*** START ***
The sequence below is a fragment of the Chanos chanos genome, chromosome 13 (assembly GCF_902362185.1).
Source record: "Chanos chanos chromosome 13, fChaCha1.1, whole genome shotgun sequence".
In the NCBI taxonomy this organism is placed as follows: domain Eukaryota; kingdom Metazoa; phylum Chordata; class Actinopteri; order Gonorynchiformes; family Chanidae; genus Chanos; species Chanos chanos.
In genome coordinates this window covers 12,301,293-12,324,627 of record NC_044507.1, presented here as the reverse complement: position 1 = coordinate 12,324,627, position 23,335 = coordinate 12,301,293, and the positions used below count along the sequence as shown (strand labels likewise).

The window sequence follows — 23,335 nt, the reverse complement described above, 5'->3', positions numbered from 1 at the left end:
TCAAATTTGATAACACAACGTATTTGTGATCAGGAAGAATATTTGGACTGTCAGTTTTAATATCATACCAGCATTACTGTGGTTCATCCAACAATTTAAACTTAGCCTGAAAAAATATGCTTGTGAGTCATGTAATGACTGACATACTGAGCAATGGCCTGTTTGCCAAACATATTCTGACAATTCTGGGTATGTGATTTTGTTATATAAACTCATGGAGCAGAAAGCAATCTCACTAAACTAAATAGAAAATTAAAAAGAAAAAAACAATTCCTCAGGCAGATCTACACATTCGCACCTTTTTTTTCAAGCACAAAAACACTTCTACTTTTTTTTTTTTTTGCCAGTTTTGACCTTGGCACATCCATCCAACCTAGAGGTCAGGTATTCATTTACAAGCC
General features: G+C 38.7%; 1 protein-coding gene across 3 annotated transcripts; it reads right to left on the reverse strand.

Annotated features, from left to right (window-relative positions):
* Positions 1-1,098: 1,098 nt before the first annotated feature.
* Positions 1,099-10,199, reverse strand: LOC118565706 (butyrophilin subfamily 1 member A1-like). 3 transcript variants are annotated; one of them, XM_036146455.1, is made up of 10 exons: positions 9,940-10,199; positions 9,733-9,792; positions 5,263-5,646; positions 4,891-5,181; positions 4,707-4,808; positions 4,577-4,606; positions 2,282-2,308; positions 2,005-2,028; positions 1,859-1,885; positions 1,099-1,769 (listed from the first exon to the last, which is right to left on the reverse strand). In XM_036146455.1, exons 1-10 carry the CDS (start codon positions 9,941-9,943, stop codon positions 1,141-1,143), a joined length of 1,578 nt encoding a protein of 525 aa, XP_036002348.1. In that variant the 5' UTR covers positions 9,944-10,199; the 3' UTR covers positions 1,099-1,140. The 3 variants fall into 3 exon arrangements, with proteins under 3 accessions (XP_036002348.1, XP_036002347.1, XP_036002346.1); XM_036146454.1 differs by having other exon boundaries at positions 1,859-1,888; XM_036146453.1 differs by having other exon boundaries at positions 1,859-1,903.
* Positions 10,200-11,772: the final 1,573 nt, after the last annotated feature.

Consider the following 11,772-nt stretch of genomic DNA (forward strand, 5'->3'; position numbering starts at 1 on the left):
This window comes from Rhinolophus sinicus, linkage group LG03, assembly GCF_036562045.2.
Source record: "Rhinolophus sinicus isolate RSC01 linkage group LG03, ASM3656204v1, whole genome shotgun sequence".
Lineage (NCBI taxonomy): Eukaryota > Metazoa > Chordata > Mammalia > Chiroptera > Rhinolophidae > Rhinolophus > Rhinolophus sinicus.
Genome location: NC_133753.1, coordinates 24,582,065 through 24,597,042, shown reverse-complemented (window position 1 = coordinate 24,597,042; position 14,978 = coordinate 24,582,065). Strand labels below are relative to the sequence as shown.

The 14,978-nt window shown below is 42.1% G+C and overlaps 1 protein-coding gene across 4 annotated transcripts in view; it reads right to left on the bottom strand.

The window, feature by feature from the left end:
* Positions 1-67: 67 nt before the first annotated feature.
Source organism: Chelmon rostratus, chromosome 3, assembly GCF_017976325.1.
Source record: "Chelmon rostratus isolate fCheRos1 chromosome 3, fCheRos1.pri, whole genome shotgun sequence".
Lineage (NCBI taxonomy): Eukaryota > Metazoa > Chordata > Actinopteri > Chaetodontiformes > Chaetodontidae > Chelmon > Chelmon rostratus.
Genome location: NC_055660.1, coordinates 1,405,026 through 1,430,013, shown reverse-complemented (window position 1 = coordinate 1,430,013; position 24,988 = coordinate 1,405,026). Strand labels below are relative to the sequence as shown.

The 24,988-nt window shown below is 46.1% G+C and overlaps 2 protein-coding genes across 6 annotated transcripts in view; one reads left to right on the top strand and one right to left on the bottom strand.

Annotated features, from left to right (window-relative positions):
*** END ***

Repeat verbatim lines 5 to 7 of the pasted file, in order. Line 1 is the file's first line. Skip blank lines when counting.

The window sequence follows — 23,335 nt, the reverse complement described above, 5'->3', positions numbered from 1 at the left end:
TCAAATTTGATAACACAACGTATTTGTGATCAGGAAGAATATTTGGACTGTCAGTTTTAATATCATACCAGCATTACTGTGGTTCATCCAACAATTTAAACTTAGCCTGAAAAAATATGCTTGTGAGTCATGTAATGACTGACATACTGAGCAATGGCCTGTTTGCCAAACATATTCTGACAATTCTGGGTATGTGATTTTGTTATATAAACTCATGGAGCAGAAAGCAATCTCACTAAACTAAATAGAAAATTAAAAAGAAAAAAACAATTCCTCAGGCAGATCTACACATTCGCACCTTTTTTTTCAAGCACAAAAACACTTCTACTTTTTTTTTTTTTTGCCAGTTTTGACCTTGGCACATCCATCCAACCTAGAGGTCAGGTATTCATTTACAAGCC
General features: G+C 38.7%; 1 protein-coding gene across 3 annotated transcripts; it reads right to left on the reverse strand.